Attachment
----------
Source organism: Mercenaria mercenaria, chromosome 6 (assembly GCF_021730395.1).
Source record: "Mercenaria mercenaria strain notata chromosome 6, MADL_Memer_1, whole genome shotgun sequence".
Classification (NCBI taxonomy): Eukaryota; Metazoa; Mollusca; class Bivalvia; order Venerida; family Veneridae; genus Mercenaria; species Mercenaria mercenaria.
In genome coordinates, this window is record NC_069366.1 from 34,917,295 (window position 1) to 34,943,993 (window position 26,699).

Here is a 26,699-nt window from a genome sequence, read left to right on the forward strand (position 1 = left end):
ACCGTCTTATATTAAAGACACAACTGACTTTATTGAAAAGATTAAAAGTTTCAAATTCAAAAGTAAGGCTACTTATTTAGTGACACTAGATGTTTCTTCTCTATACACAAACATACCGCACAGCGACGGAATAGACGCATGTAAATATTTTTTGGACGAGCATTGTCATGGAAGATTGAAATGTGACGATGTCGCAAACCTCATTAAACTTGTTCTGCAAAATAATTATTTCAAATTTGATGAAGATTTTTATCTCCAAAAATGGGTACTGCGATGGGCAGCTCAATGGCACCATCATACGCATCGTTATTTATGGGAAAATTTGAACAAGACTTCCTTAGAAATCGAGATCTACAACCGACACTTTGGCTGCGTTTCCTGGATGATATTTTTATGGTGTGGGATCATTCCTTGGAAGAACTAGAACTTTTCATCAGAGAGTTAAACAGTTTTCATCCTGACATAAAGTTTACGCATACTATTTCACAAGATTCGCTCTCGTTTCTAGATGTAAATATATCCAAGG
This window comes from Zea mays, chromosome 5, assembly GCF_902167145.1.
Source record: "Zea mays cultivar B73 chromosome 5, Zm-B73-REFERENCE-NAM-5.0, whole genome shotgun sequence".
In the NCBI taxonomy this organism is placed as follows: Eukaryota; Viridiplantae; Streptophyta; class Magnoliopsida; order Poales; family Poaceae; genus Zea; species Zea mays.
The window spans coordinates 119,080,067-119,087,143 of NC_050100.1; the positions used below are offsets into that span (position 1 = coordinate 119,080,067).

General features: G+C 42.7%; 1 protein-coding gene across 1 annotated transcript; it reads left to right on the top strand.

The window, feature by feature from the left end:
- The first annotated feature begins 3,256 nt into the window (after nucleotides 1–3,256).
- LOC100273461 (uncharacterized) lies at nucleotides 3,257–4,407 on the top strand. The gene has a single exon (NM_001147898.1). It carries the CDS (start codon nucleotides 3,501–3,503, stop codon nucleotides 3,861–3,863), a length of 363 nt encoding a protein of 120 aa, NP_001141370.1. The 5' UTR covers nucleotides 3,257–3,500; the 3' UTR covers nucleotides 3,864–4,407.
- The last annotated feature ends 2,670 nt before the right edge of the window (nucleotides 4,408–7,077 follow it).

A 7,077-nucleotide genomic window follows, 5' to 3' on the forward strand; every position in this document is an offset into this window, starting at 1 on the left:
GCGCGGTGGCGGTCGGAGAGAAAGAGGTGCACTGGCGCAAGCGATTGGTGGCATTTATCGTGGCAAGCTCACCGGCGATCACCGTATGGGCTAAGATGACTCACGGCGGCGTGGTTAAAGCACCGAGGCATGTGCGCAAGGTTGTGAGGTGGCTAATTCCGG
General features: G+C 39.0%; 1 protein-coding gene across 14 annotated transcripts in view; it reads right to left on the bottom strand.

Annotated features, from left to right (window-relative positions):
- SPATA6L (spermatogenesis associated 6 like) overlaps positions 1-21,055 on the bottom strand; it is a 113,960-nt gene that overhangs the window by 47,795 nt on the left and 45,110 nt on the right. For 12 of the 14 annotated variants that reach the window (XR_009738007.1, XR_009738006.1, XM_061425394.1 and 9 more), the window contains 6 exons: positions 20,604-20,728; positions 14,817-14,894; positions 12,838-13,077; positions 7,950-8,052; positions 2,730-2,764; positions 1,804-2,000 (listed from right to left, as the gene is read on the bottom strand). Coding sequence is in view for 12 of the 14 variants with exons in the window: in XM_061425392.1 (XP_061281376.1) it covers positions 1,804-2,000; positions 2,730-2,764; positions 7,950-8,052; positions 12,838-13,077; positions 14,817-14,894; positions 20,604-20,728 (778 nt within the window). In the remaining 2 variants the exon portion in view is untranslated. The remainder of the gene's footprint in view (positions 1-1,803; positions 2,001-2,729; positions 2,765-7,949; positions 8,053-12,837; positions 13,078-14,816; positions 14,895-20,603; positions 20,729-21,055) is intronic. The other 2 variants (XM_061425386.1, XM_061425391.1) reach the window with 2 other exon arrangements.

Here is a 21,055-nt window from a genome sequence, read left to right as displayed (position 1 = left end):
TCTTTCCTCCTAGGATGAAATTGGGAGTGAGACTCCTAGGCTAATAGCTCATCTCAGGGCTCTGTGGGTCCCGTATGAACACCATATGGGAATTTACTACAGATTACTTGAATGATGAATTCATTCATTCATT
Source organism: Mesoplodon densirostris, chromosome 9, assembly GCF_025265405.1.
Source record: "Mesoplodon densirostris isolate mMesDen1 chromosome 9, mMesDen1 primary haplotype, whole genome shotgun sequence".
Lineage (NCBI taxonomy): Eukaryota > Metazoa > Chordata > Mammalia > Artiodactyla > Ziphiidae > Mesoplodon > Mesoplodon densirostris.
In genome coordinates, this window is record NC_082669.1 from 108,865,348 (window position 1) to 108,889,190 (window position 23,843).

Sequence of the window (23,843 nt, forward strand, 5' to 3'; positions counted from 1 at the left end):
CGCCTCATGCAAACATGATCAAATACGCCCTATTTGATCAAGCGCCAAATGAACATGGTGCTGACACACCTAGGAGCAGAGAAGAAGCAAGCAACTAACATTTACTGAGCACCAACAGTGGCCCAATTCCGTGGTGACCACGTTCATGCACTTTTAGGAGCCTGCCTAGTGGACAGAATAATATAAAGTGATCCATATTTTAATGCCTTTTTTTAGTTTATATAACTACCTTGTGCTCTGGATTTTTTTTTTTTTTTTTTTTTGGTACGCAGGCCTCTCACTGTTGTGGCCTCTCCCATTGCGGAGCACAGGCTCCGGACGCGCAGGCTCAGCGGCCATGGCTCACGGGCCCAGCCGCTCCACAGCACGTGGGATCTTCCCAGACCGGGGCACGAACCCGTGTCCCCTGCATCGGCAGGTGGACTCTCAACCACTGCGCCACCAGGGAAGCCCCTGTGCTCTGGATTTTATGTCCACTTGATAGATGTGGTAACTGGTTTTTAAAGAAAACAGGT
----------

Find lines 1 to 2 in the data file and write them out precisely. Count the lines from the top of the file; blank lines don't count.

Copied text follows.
Source organism: Mercenaria mercenaria, chromosome 6 (assembly GCF_021730395.1).
Source record: "Mercenaria mercenaria strain notata chromosome 6, MADL_Memer_1, whole genome shotgun sequence".